Training Camp | 2022

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Maher Chooses This Crazy Life Of A Kicker


OXNARD, Calif. – Here is the life of a kicker, Brett Maher's in particular.

Maher recently signed a deal with the Cowboys during training camp. Nothing guaranteed. Just an opportunity to compete with Lirim Hajrullahu these final couple of weeks of training camp to make the 53-man roster.

Remember him, right? Kicked for the Cowboys in 2018 and 2019 after incumbent Dan Bailey sort of went south that summer after a brilliant seven-year run (2011-17).

Maher has been on a nomadic journey to follow his dream of becoming a professional kicker after a collegiate career at home-state school Nebraska. The 32-year-old began this trek as an undrafted free agent in 2013, signing with the Jets only to be cut before the start of training camp to make room for former Cowboys kicker Billy Cundiff. Dallas signed him in August of that year with Bailey nursing an injury but released him by the end of training camp.

Maher did not latch on to another NFL team in 2013 but then decided to go north of the border to the CFL, first during preseason with the Winnipeg Blue Bombers, only to be released for international player restrictions to make room for some guy name Hajrullahu. A few weeks later he was signed by Ottawa, kicking in 18 games that 2014 season but reduced to just four games with a hip injury in 2015, but as punter.

Then in 2016 he was on to the Hamilton Tiger-Cats.

Stay with me now.

In 2017, he spent like two months with the Cleveland Browns but was released in May and went back for a second stint that season with Ottawa. The Cowboys signed Maher in the spring of 2018 to lessen the offseason and training camp load for Bailey.

Lo and behold, the Cowboys chose Maher and surprisingly cut Bailey. Maher would kick that season for the Cowboys and the next, 2019, but when he made only 66.7 percent of his field goals (20 for 30), the Cowboys replaced him in the final four games with Kai Forbath.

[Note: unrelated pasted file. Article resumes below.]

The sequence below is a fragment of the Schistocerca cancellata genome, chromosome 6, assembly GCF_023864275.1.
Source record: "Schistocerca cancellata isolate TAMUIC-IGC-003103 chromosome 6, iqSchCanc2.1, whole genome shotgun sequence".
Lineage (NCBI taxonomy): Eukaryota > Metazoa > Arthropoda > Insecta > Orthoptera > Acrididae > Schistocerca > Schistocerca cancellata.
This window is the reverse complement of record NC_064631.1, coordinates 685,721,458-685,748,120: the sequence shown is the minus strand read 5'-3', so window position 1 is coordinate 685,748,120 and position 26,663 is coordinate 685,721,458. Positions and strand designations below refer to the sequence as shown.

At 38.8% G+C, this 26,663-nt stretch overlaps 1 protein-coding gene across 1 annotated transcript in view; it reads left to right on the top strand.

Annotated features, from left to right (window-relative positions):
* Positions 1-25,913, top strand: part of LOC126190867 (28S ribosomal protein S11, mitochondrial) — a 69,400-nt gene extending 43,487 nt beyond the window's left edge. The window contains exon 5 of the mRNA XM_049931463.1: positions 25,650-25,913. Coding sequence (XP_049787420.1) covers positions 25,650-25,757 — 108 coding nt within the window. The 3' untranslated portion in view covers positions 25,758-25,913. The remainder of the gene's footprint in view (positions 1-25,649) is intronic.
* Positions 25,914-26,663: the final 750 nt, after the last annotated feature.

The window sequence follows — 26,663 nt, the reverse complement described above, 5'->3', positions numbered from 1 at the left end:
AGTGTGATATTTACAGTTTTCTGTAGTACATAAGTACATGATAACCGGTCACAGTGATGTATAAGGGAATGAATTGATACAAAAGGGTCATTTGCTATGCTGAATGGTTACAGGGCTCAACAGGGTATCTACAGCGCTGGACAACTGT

That and COVID turned 2020 into a traveling road show for Maher, first signing with the Jets, but waived on the final cut. Then on to the Washington practice squad for three weeks, then cut.

Undaunted, it was on to Houston as a practice squad kicker for two months, then to the Arizona Cardinals practice squad on Christmas Day followed by signing a futures contract with the Cardinals only to be released in the offseason. But he kept getting chances. New Orleans was his next stop.

The Saints signed Maher on Aug. 10, 2021, but waived/injured him on Aug. 21, clearing waivers and returning to their IR list. The kicker with nine lives was re-signed by New Orleans to the practice squad on Nov. 16. If not for the injury, Maher might have taken over for Will Lutz that year, lost for the season needing core muscle repair surgery.

While Maher was on IR, the Saints went through kickers faster than sand through an hourglass: Aldrick Rosas, Cody Parkey and Brian Johnson. Once healthy, Maher was given the kicking job on Nov. 19, holding it down for eight games.

Maher ended up connecting on 16 of 18 field goals for the Saints, 10 of 12 extra points and had touchbacks on 52 of 77 kickoffs. Not bad. And, oh by the way, Maher kicked for the Saints in the Cowboys' 27-17 victory, going one of two on field goals (make from 42, miss from 56) and connecting on both extra points.